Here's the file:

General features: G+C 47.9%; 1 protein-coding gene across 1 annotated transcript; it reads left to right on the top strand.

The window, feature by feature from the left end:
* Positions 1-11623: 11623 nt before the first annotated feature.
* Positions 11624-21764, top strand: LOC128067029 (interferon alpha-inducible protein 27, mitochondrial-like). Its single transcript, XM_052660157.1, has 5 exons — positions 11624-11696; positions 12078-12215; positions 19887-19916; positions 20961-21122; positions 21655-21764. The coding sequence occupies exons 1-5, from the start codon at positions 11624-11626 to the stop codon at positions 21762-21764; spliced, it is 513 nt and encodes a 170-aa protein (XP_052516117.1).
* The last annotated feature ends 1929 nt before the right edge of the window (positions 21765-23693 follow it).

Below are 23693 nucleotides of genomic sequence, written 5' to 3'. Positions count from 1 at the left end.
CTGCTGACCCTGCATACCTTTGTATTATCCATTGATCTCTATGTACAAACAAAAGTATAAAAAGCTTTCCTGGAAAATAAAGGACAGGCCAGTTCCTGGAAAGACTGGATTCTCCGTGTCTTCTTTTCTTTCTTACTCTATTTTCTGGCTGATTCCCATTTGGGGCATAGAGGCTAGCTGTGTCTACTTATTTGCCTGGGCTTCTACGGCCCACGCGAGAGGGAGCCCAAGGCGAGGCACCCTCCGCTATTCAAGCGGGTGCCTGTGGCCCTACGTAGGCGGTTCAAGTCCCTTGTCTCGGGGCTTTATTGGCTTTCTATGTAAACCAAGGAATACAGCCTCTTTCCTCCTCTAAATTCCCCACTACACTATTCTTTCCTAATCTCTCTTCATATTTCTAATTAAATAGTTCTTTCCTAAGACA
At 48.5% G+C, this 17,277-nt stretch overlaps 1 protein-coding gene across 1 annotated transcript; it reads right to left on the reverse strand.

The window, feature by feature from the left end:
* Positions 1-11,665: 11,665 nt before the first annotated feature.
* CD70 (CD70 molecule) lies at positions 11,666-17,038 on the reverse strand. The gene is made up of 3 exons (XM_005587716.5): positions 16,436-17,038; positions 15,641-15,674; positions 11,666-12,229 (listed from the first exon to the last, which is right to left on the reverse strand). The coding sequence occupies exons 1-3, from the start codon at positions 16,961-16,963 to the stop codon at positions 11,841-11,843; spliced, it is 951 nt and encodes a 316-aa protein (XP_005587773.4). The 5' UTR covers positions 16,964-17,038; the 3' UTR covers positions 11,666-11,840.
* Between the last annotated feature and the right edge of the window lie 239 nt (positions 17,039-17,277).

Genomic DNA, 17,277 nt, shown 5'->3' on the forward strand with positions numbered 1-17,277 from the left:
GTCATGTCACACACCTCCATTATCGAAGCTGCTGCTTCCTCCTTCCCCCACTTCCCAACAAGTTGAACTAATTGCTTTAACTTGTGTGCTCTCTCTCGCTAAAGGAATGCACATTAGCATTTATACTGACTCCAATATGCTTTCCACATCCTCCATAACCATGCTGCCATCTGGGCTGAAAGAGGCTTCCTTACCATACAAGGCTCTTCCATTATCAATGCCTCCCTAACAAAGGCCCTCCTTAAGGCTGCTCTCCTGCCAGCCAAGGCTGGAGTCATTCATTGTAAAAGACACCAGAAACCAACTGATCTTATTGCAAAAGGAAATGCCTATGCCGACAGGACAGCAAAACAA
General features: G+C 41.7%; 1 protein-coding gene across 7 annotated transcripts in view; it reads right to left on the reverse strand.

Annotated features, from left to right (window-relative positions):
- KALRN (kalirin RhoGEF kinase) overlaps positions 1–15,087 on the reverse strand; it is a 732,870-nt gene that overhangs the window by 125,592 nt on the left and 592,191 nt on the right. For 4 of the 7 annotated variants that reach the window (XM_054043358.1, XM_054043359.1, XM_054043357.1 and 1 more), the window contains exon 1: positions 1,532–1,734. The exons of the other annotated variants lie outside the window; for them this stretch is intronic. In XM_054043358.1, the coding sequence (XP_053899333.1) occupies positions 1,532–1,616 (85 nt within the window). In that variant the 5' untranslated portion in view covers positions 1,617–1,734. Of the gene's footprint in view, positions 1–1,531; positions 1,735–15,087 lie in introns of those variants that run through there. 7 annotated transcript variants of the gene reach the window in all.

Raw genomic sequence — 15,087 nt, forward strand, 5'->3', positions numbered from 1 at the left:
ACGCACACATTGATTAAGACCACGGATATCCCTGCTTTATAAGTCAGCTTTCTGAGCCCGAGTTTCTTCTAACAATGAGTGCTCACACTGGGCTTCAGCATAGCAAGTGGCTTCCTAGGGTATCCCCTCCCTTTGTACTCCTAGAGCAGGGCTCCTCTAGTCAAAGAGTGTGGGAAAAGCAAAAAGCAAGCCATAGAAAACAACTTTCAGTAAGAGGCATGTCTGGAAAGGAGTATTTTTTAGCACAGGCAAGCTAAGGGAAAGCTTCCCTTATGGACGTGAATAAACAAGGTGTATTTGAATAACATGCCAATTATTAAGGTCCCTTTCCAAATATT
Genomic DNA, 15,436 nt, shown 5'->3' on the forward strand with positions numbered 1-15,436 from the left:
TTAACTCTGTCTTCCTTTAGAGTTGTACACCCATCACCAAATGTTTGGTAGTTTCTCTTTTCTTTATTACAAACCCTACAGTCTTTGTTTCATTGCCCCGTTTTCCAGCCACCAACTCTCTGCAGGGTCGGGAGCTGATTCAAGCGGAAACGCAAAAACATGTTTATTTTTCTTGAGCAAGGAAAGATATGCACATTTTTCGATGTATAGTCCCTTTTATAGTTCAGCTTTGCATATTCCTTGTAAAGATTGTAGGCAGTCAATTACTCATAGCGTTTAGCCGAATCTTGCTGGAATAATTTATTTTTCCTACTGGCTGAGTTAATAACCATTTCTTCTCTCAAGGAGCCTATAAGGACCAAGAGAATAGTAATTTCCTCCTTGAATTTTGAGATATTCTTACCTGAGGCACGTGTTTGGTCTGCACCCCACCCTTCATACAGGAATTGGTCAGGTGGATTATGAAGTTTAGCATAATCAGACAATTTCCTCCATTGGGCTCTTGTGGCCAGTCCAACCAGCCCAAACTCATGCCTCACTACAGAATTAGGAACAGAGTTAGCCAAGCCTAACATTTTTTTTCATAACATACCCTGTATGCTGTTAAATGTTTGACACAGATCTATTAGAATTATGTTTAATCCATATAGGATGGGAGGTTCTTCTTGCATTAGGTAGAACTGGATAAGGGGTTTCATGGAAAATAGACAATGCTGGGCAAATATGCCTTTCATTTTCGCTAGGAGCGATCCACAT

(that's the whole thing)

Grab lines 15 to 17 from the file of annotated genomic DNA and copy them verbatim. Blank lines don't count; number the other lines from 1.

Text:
General features: G+C 41.7%; 1 protein-coding gene across 7 annotated transcripts in view; it reads right to left on the reverse strand.

Annotated features, from left to right (window-relative positions):
- KALRN (kalirin RhoGEF kinase) overlaps positions 1–15,087 on the reverse strand; it is a 732,870-nt gene that overhangs the window by 125,592 nt on the left and 592,191 nt on the right. For 4 of the 7 annotated variants that reach the window (XM_054043358.1, XM_054043359.1, XM_054043357.1 and 1 more), the window contains exon 1: positions 1,532–1,734. The exons of the other annotated variants lie outside the window; for them this stretch is intronic. In XM_054043358.1, the coding sequence (XP_053899333.1) occupies positions 1,532–1,616 (85 nt within the window). In that variant the 5' untranslated portion in view covers positions 1,617–1,734. Of the gene's footprint in view, positions 1–1,531; positions 1,735–15,087 lie in introns of those variants that run through there. 7 annotated transcript variants of the gene reach the window in all.